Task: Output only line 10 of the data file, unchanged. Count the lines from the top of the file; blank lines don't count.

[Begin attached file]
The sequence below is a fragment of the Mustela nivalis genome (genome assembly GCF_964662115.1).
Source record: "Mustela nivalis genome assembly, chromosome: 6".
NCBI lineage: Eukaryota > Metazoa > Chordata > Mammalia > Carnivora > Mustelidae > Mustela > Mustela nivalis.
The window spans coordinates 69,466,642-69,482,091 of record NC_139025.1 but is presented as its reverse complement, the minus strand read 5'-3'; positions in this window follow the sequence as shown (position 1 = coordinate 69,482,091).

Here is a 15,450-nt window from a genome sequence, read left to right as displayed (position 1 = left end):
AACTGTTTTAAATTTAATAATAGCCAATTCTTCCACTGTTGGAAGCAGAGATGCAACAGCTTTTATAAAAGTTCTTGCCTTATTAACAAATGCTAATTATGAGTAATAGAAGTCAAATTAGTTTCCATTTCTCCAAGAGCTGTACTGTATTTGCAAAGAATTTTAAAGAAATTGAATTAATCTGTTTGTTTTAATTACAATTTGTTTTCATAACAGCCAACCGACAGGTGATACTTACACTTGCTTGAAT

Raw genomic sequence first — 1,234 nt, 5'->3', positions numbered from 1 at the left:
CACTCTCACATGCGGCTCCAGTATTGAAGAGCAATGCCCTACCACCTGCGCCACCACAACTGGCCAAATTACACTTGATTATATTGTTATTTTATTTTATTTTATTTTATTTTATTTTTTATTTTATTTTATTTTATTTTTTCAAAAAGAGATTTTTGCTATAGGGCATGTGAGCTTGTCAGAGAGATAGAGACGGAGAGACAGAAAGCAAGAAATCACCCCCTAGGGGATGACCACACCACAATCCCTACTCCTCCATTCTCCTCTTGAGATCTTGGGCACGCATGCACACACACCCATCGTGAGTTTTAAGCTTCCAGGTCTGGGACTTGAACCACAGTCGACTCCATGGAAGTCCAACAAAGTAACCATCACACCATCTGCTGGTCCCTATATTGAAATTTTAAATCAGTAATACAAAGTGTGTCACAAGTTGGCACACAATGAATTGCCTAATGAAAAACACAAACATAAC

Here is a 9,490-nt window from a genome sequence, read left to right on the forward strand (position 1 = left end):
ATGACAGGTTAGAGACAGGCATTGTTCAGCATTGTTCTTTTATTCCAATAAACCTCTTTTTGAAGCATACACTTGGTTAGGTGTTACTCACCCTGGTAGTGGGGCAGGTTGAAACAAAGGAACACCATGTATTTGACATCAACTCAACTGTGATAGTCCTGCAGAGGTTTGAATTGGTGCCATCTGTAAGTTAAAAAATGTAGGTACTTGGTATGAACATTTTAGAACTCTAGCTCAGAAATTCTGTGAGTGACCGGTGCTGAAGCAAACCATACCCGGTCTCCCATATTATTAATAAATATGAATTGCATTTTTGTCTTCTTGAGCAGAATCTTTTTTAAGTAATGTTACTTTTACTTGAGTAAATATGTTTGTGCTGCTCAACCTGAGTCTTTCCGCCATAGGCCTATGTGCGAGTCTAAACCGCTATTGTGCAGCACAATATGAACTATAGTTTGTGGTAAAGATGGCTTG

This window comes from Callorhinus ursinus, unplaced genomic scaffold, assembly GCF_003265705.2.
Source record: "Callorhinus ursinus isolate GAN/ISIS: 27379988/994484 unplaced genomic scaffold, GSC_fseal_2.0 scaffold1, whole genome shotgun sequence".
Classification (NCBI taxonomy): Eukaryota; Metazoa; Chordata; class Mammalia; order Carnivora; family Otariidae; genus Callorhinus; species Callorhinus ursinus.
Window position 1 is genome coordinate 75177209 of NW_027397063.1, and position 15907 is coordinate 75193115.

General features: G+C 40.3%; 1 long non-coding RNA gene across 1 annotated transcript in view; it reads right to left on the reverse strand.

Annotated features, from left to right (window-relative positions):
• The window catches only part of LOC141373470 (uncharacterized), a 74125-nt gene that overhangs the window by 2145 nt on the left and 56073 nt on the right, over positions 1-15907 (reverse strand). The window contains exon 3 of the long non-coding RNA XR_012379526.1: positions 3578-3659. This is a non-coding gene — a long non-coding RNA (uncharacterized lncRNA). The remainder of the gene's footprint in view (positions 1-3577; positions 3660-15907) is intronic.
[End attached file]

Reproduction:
ATGACAGGTTAGAGACAGGCATTGTTCAGCATTGTTCTTTTATTCCAATAAACCTCTTTTTGAAGCATACACTTGGTTAGGTGTTACTCACCCTGGTAGTGGGGCAGGTTGAAACAAAGGAACACCATGTATTTGACATCAACTCAACTGTGATAGTCCTGCAGAGGTTTGAATTGGTGCCATCTGTAAGTTAAAAAATGTAGGTACTTGGTATGAACATTTTAGAACTCTAGCTCAGAAATTCTGTGAGTGACCGGTGCTGAAGCAAACCATACCCGGTCTCCCATATTATTAATAAATATGAATTGCATTTTTGTCTTCTTGAGCAGAATCTTTTTTAAGTAATGTTACTTTTACTTGAGTAAATATGTTTGTGCTGCTCAACCTGAGTCTTTCCGCCATAGGCCTATGTGCGAGTCTAAACCGCTATTGTGCAGCACAATATGAACTATAGTTTGTGGTAAAGATGGCTTG